EU foreign ministers meeting in Brussels on 13 November will discuss building closer economic ties with Russia but their efforts could face a veto from Warsaw, which wants a tougher line taken with Moscow over energy.
A ten-year old Partnership and Cooperation Agreement (PCA) is being re-negotiated as the EU and Russia prepare to meet for a 24 November summit in Helsinki.
Failure to reach an agreement on the Energy Charter Treaty, which Russia seems to have definitely refused to ratify, has prompted the EU to seek incorporating the Charter's principles into the broader PCA. The principles include granting mutual access to energy markets and minimum guarantees for energy investments and transit.
But Wozniak insists that Russia signs the Transit Protocol of the Energy Charter, which is the most controversial part for Moscow. "We feel very unsafe in terms of energy supplies," Polish Economy Minister Piotr Wozniak told reporters on 10 November.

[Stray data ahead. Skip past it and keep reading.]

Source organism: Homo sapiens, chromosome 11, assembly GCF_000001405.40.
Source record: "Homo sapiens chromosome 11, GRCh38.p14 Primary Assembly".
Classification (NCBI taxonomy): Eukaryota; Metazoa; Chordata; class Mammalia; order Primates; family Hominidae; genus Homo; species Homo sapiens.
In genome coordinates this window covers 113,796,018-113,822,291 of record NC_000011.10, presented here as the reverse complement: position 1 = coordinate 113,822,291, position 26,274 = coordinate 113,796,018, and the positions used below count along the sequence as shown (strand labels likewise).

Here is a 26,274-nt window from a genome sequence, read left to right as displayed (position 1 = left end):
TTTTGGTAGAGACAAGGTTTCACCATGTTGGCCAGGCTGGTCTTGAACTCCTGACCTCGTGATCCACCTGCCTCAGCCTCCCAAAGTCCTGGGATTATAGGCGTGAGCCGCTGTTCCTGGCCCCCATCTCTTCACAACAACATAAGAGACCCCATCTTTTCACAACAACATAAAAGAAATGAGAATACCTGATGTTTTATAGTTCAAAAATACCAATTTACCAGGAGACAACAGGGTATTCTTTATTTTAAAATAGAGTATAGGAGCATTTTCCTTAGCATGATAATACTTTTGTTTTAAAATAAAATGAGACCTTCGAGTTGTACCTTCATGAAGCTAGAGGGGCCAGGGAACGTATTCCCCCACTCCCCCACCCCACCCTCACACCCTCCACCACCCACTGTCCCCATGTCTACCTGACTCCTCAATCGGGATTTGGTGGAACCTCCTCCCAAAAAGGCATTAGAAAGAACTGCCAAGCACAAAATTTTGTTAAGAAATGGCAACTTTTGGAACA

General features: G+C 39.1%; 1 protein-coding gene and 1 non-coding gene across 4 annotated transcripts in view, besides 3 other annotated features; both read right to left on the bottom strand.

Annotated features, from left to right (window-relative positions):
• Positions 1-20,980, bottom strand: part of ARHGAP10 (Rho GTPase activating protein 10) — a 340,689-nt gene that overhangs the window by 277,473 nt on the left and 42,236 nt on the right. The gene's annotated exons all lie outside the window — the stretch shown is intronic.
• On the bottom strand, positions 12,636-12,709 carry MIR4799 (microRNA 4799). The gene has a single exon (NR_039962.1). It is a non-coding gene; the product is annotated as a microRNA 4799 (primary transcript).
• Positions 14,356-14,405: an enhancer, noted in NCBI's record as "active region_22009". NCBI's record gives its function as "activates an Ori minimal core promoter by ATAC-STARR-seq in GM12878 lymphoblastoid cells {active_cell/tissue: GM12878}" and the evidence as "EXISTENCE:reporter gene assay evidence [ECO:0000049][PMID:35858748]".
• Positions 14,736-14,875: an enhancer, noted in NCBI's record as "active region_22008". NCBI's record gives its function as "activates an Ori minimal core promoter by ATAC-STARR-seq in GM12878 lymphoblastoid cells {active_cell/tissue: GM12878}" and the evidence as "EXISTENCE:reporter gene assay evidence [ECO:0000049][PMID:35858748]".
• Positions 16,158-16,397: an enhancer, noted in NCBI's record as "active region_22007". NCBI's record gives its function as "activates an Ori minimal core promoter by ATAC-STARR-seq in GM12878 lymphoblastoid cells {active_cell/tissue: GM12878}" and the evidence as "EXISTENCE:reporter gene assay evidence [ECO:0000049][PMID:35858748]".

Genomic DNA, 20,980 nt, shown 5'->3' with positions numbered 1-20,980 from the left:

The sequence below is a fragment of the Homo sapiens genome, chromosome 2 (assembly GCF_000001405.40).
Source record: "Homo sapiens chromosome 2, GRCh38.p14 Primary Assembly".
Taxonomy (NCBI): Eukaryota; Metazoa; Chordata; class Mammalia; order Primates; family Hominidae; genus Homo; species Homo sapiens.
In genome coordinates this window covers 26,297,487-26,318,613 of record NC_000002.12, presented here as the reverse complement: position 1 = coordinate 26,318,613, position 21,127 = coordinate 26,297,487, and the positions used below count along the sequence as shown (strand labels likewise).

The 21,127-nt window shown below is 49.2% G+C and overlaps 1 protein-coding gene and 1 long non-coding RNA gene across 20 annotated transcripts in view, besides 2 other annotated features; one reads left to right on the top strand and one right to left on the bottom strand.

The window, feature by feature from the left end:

On a visit to Moscow on 30 October, Energy Commissioner Andris Piebalgs tried to find common ground. "We understand that the Russian Federation needs the predictability and certainty brought by the EU market as well as the huge new investments that European companies can bring," Piebalgs said. "The EU, on the other hand, needs the transparency and certainty that those investments will be made."
"There is a need for a level playing field in terms of market access and access to infrastructure, including non-discriminatory third-party access to pipelines in both Russia and the EU," Piebalgs added.
Russia accounts for some 44% of EU gas imports (25% of total consumption) and is the EU's single largest external supplier of oil, standing at 30% of total imports (27% of total consumption). These shares are expected to grow as the EU's North Sea reserves decline.